The Bishop sets out in his adventurous course with a very pretty piece of sophistry:
“ If we do but consider by what steps and leisure all arts do usually rise to their growth, we shall have no cause to doubt why this also may not hereafter be found out amongst other secrets. It hath constantly yet been the method of Providence, not presently to shew us all, but to lead us on by degrees, from the knowledge of one thing to another.
“ It was a great while ere the planets were distinguished from the fixed stars; and some time after that ere the morning and evening stars were found to be the same. And in greater space (I doubt not) but this also, and other as excellent mysteries, will be discovered. Time, who hath always been the father of new truths, and hath revealed unto us many things, which our ancestors were ignorant of, will also manifest to our posterity that which we now desire, but cannot know. Veniet tempus (saith Seneca) quo ista que nunc latent, in lucem dies extrahet, & longioris avi diligentia. Time will come, when the endeavours of after ages shall bring such things to light as now lie hid in obscurity. Arts are not yet come to their solstice. But the industry of future times, assisted with the labours of their forefathers, may reach that height which we could not attain to. Veniet tempus quo posteri nostri nos tam aperta nescisse mirentur. As we now won. der at the blindness of our ancestors, who were not able to discern such things as seem plain and obvious unto us; so will our posterity admire our ignorance in as perspicuous matters.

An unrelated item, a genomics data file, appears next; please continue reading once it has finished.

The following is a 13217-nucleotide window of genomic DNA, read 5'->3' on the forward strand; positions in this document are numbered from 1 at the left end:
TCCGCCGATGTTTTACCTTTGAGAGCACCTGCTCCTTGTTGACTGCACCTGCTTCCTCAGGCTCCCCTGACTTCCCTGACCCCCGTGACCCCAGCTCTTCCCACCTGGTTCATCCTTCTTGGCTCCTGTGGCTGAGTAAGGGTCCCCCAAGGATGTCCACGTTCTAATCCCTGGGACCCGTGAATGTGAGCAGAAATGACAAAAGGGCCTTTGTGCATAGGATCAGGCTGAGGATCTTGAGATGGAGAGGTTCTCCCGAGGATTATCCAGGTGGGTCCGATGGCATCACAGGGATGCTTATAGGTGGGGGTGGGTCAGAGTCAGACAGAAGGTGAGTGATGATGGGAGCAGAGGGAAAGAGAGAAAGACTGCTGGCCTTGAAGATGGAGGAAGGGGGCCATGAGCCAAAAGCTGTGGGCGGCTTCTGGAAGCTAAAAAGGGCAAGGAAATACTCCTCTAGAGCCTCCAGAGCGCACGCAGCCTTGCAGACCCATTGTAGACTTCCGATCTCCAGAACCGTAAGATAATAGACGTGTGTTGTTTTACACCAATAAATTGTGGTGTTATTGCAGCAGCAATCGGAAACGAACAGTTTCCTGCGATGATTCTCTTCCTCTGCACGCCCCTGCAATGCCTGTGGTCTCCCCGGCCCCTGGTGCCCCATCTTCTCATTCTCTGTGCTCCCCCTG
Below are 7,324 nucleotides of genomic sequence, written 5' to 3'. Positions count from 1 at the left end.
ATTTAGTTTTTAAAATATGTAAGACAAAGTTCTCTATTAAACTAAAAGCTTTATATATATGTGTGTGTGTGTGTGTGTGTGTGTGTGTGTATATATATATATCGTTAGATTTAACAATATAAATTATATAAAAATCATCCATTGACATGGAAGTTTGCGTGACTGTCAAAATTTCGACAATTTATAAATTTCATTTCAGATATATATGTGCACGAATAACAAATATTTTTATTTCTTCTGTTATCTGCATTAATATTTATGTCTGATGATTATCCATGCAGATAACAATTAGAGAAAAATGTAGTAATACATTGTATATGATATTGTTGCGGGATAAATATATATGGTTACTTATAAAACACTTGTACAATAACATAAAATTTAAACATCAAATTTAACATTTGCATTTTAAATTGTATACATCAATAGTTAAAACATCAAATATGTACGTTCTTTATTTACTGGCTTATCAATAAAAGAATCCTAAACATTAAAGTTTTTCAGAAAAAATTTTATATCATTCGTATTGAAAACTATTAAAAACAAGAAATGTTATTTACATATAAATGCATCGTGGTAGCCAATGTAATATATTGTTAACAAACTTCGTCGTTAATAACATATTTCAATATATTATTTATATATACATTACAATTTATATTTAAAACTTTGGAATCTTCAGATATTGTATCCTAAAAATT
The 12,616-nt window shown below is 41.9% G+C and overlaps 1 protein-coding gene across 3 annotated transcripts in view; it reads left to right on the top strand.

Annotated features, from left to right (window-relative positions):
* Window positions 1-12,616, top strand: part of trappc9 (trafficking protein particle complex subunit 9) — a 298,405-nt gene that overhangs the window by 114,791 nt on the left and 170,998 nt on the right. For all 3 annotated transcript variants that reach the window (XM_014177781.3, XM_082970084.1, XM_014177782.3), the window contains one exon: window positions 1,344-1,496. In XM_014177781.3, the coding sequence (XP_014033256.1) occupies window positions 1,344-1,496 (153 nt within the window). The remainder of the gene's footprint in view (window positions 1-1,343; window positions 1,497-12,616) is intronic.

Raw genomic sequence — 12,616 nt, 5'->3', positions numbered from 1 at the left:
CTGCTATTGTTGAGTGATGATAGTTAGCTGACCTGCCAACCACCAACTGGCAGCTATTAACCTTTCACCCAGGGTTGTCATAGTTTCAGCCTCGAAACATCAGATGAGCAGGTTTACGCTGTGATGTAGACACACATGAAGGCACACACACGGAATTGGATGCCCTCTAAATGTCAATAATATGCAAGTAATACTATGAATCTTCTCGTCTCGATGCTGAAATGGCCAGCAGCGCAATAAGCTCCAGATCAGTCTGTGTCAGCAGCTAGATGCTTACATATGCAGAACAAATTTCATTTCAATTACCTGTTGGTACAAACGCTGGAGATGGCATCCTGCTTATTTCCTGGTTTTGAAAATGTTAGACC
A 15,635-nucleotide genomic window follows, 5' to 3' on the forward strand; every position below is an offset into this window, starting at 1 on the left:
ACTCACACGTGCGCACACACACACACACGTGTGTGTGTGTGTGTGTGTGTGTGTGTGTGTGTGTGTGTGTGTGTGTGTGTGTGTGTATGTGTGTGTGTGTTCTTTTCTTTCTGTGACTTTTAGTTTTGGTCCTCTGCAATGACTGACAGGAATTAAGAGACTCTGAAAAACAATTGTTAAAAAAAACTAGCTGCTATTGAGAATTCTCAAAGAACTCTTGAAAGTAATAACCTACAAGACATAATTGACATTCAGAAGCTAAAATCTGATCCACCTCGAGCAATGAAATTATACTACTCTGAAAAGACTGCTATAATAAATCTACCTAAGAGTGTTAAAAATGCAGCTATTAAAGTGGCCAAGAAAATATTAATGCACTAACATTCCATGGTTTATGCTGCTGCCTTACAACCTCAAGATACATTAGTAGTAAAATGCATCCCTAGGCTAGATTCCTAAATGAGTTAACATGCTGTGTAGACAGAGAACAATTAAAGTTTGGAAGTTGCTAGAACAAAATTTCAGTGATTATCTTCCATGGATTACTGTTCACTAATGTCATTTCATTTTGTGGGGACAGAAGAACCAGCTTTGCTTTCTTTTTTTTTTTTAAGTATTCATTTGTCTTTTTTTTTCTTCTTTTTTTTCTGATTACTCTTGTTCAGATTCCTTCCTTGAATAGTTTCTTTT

" In the first ages of the world, the islanders thought themselves either to be the only dwellers upon earth, or else, if there were any other, they could not possibly conceive how they might have any commerce with them, being severed by the deep and broad sea. But after times found out the invention of ships, in which, notwithstanding, none but some bold, daring men durst venture.
“ And yet, now, how easy a thing is this even to a timorous and
means, for our conveyance to the moon, cannot seem more incredible to us, than this did at first to them; and therefore we have no just reason to be discouraged in our hopes of the like success.”
Upon which ingenious reasoning we will only observe, that it might be used, with equal propriety, to shew that we may hereafter mount up to the fixed stars themselves, or build houses at the South Pole, or live at the bottom of the ocean, or, in short, do any thing which our ancestors thought could not be done. The professors in Swift's academy, and that ingenious projector, who, in the reign of George I., actually
dust, reasoned, no doubt, after the fashion of this learned prelate.
In the following passage, however, he bethinks him of
: “ Yea, but (you' will say) there can be no sailing thither, unless that were true which the poets do but feign, that she made her bed in the